De Groot et al. (2002) consider the ecosystem services to be valuable in the three categories of ecological, sociocultural and economic. Different studies have categorised the ECS indicators under different titles, based on their own requirements (Table 1). However, there is no common title that can be used in all studies and it is not clear on what basis the indicators` categorisation it can be done. Thus, based on a literature review, no clear and applied framework in the area of urban landscape design has been formerly performed in which the use of proceedings effective in the ECS and its relevant indicators has been provided.

Table 1.

Titles of the ECS indicators.


Indicator type

(Moshari et al. 2020)

Objective, structural, mental, cultural

UNEP-WCMC (2009) Hernández-Morcillo et al. (2013)

Status, function, intermediary services, profit, effect

(Biedenweg et al. 2014)

Mental, cultural, social, physical, economic, governmental

(Tandarić et al. 2020)

Supply, demand

(Stanik et al. 2018)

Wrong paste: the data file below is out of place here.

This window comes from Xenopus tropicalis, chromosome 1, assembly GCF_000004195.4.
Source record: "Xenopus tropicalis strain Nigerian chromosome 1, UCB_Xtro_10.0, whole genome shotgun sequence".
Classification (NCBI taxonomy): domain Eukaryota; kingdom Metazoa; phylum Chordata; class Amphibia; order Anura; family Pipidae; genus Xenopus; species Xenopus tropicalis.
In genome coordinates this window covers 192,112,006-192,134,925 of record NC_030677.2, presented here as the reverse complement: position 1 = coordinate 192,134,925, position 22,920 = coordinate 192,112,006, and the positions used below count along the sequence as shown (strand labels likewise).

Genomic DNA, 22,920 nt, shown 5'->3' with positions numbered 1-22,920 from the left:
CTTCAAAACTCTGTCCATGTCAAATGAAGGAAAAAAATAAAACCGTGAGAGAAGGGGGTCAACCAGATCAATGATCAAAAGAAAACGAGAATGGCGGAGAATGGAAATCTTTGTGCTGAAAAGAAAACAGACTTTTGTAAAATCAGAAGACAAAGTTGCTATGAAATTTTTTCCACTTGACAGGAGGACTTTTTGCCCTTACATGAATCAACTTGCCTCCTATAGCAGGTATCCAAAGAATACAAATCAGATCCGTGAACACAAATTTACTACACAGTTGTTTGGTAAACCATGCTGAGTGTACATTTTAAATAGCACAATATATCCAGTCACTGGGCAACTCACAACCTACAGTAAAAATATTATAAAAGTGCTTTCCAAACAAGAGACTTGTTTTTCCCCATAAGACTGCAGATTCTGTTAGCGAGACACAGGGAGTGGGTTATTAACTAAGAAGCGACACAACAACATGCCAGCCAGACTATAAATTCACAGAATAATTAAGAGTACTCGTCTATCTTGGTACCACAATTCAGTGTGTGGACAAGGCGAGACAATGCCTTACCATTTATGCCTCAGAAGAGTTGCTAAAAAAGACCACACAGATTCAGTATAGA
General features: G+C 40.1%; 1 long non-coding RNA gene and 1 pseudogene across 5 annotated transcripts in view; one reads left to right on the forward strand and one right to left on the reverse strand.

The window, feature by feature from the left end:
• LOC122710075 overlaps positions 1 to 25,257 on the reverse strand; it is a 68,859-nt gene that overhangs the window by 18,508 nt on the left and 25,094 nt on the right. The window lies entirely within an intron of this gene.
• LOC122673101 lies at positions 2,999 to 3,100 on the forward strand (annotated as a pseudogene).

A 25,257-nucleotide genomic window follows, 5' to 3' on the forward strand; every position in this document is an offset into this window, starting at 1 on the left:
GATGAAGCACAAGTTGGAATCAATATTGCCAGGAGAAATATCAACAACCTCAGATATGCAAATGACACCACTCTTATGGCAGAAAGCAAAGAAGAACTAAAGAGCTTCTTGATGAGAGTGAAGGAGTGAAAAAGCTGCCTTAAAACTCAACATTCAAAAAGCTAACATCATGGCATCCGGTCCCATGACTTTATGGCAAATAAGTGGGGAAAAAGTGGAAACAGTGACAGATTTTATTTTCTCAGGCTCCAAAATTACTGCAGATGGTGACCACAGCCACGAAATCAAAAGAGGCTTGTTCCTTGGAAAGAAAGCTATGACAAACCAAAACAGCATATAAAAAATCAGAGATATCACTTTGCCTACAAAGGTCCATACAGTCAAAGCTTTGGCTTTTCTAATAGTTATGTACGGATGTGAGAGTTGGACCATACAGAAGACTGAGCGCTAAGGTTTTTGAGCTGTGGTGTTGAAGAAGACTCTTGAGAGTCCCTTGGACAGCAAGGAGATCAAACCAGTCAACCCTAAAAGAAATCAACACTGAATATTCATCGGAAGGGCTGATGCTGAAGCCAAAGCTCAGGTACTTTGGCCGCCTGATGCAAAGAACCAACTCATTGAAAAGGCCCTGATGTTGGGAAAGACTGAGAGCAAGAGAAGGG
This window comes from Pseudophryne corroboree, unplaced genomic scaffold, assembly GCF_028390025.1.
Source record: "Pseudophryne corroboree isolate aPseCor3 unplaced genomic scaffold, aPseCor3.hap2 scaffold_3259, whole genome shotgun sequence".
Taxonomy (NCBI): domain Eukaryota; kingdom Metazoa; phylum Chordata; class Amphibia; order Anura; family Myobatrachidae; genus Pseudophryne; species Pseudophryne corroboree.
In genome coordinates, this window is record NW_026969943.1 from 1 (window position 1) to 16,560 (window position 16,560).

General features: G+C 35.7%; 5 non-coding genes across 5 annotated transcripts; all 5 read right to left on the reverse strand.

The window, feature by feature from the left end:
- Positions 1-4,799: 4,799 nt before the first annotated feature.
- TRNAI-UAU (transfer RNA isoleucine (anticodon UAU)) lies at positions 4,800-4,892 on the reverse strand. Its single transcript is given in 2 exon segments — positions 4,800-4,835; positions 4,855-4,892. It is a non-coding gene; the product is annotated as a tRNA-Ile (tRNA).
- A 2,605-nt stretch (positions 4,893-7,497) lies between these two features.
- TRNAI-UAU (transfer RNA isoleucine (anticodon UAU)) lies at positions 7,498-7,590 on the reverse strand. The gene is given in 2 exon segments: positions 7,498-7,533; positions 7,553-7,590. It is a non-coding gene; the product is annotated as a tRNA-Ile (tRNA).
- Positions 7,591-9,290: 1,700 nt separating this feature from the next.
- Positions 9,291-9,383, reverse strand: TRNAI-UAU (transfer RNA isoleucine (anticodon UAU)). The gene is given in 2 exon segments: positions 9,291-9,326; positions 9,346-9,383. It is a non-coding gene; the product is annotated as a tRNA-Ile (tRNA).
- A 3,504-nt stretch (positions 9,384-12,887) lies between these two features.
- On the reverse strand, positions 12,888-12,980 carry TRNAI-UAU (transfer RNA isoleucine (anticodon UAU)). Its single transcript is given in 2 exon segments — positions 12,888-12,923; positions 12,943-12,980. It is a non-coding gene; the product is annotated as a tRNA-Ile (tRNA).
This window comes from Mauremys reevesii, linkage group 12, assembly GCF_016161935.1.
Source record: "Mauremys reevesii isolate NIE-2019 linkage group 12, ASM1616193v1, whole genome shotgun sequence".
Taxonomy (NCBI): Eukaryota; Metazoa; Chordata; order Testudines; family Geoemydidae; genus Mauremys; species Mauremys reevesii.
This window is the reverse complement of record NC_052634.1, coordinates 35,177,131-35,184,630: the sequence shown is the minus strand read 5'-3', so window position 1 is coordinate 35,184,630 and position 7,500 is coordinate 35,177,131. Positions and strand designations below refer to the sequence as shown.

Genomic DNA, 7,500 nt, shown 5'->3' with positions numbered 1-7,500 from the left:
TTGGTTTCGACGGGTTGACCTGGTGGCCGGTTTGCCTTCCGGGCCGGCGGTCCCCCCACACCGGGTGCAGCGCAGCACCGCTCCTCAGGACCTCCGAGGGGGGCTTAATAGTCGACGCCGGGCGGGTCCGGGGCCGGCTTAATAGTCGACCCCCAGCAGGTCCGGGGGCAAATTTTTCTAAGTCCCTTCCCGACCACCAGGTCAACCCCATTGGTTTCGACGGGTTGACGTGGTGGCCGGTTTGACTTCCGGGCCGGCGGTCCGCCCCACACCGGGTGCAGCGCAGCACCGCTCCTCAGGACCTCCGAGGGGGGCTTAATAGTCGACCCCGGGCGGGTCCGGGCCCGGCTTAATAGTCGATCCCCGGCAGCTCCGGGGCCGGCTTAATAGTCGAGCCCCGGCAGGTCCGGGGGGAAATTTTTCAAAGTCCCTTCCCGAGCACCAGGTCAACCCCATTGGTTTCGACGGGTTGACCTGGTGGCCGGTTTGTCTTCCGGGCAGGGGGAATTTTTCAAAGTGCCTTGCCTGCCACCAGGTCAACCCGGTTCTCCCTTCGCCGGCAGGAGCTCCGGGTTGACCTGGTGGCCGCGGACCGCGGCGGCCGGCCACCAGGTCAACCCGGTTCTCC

Time depth, historical richness (relevant to the cultural heritage indicators)

(Sánchez et al. 2020)

Financial, non-financial, structural values, physical/natural values, environmental values, historical values, consumption values

Liu et al. (2021)

Ecological, socioeconomic


Identification of the Effective Proceedings in ECS in the Urban Landscape Planning and Design

In order to identify the effective proceedings in the ECS in the area of urban planning and design and also based on the literature review, the current study has addressed existing theories and frameworks of the abovementioned field. Additionally, through the analysis of the previous and related literature, the effective proceedings in the ECS has been elaborated.

Framework of Urban Landscape Design by the Use of ECS